, whose DRAMs, made by
, are based on Rambus technology. Rambus was lately up a whopping 51, or 21.2%, to 292.
Rambus isn't alone up there today: The
Philadelphia Stock Exchange Semiconductor Index
was up 7.8%. The chips were getting lift from
Deutsche Banc Alex. Brown's
Erika Klauer, who wrote today that the market is at "the beginning of a substantial semiconductor industry up-cycle." Klauer resumed coverage of
was flying up 14, or 2.5%, to 572.
Net stocks were also boffo, with the
TheStreet.com Internet Sector
index up 23, or 2%, to 1178.
Breadth was positive on strong volume.
New York Stock Exchange:
1,610 advancers, 1,222 decliners, 619 million shares. 56 new 52-week highs, 94 new lows.
Nasdaq Stock Market:
2,454 advancers, 1,509 decliners, 1.1 billion shares. 332 new highs, 65 new lows.
For a look at stocks in the midsession news, see Midday Movers, published separately.
Herb on TheStreet: How Salton Peppers the Press With Puff
2/29/00 6:30 AM ET
Hyped to the hilt:
Nobody can ever accuse
CEO Leon Dreimann of not looking out for his shareholders. Only it's the way he does it that may (or should) make some investors queasy. The unwritten rule of corporate America is for companies
to publicly hype their stocks. It looks bad. It smells bad. And it usually ends badly.
Yet, that's just what Dreimann, whose company was
recently chided here for getting a tad too aggressive with retailers, has been doing lately. For example, in an interview with
on Feb. 18, he bragged about how the company would beat Wall Street estimates for the current fiscal year.
Then he discussed concerns that the company won't be able to continue the phenomenal growth it has experienced, thanks to the George Foreman Grill, saying:. "The momentum can be maintained through mergers and acquisitions and changing the company from a small-cap to a mid- to large-cap, but it's difficult to do that when the stock price, which is normally used as an asset to make acquisitions, is so far below its market."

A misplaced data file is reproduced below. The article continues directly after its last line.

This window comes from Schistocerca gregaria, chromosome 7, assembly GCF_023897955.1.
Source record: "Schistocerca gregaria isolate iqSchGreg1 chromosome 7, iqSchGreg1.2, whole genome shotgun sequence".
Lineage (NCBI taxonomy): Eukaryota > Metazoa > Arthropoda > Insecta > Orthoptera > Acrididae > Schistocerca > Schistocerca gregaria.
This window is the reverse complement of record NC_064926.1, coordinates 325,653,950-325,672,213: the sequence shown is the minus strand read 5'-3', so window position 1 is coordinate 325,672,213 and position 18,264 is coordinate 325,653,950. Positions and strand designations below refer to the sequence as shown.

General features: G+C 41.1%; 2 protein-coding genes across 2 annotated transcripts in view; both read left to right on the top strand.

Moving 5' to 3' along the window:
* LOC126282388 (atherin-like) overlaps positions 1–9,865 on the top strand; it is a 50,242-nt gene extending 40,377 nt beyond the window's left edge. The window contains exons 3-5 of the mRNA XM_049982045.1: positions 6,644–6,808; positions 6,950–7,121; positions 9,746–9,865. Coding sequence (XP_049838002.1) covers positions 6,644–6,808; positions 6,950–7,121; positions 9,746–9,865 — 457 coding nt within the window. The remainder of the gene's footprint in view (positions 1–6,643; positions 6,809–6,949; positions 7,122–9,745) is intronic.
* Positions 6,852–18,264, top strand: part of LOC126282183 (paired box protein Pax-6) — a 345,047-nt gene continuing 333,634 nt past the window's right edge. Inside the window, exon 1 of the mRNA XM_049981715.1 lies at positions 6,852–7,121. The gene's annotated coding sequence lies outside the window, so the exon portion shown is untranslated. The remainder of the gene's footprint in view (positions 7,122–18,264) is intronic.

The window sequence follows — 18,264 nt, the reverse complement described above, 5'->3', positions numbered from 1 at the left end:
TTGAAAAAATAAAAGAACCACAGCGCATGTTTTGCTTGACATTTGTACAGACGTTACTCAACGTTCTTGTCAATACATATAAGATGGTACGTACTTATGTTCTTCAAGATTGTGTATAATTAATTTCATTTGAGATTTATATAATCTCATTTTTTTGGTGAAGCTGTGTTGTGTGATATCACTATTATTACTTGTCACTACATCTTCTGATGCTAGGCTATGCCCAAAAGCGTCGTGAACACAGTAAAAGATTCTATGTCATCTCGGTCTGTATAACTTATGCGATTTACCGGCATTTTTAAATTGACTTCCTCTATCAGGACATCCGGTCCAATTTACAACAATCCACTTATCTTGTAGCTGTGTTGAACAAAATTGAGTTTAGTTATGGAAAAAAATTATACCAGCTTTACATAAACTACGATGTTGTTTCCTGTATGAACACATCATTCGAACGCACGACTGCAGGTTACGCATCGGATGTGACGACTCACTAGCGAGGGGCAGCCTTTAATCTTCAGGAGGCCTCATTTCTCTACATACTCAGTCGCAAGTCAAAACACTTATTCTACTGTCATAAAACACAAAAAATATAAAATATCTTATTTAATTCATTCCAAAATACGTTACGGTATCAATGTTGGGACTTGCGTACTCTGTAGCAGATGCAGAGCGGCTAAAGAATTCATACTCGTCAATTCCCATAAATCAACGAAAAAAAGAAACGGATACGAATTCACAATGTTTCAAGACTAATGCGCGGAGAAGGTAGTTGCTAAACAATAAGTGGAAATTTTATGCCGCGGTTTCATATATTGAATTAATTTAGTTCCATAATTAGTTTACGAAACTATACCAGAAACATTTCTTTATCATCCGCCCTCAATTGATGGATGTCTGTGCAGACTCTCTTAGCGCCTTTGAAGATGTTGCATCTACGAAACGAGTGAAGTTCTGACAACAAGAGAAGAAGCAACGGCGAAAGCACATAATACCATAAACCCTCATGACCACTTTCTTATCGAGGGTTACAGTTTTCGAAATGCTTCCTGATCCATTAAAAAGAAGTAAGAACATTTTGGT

The interview did nothing for the stock, so (surprise, surprise) a few days later Salton issued a press release reiterating what Dreimann said in the
interview, with this additional twist: "Salton," Dreimann said, "was also recently cited as one of the highest-rated stocks, based on analyst comments contributed within the past month to
Recently cited as one of the highest-rated stocks?!
It's easy to understand why the guy is proud, but that's just
the type of thing companies usually brag about in public.
For good reason: It's called touting your stock, and shareholders tend to take it personally if the company doesn't live up to the hype. As for being the highest-rated stock, analysts are often wrong. What's more, it especially looks bad if the company is trying to do some kind of offering of its stock which (oh, didn't I tell you?) is just what Salton has been telling Wall Street it intends to do in the way of a private offering.
But, then again, Salton has never been shy of being promotional, so at least you can say they're consistent.
A Salton spokesman said company officials were unavailable for comment.
Message board melee:
, who has never read message boards, made the mistake of venturing onto one of the
message boards (not on our site) over the weekend. "I was shocked at the messages," he relates. "Threats, name calling, misleading Information ... very scary ... It was amazing to see the message-board responses (to several, recent negative reports).
probes? Death threats? If the
wanted to investigate price fixing in a particular industry, let them take a good look at these boards."
, it's outa control,
outa control, I tell ya.
Finally, short stories:
If you've been whooping it up because just about every short-seller I know has been squeezed to the point of shutting their doors, as some I believe are close to doing, remember that when the shorts are gone, so is the natural cushion that keeps stocks from going into free-fall.
Eeeeeeehw! (That's the popular message board rallying call, "wheeeeeee" -- in reverse.)
Herb Greenberg writes daily for TheStreet.com. In keeping with TSC's editorial policy, he doesn't own or short individual stocks, though he owns stock in TheStreet.com. He also doesn't invest in hedge funds or other private investment partnerships. He welcomes your feedback at
firstname.lastname@example.org. Greenberg also writes a monthly column for Fortune.
Mark Martinez assisted with the reporting of this column.
Copyright 2000, TheStreet.com